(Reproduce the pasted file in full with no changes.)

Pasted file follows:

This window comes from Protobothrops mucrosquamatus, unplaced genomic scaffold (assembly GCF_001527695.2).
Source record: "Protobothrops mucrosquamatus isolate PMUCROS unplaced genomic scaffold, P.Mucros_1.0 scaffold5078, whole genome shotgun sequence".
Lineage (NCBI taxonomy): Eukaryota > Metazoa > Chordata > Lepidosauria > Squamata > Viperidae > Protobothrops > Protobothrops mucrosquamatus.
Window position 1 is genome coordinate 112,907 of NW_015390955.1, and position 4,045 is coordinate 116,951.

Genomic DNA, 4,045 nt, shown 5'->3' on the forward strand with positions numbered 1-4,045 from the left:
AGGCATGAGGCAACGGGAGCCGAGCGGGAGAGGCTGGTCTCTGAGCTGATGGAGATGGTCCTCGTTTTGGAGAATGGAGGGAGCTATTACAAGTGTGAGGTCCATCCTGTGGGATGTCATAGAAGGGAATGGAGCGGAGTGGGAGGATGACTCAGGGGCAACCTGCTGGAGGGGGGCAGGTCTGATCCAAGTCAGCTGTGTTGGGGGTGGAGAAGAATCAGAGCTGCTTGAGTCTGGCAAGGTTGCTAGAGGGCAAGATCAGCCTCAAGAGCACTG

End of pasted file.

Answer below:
This window comes from Protobothrops mucrosquamatus, unplaced genomic scaffold (assembly GCF_001527695.2).
Source record: "Protobothrops mucrosquamatus isolate PMUCROS unplaced genomic scaffold, P.Mucros_1.0 scaffold5078, whole genome shotgun sequence".
Lineage (NCBI taxonomy): Eukaryota > Metazoa > Chordata > Lepidosauria > Squamata > Viperidae > Protobothrops > Protobothrops mucrosquamatus.
Window position 1 is genome coordinate 112,907 of NW_015390955.1, and position 4,045 is coordinate 116,951.

Genomic DNA, 4,045 nt, shown 5'->3' on the forward strand with positions numbered 1-4,045 from the left:
AGGCATGAGGCAACGGGAGCCGAGCGGGAGAGGCTGGTCTCTGAGCTGATGGAGATGGTCCTCGTTTTGGAGAATGGAGGGAGCTATTACAAGTGTGAGGTCCATCCTGTGGGATGTCATAGAAGGGAATGGAGCGGAGTGGGAGGATGACTCAGGGGCAACCTGCTGGAGGGGGGCAGGTCTGATCCAAGTCAGCTGTGTTGGGGGTGGAGAAGAATCAGAGCTGCTTGAGTCTGGCAAGGTTGCTAGAGGGCAAGATCAGCCTCAAGAGCACTG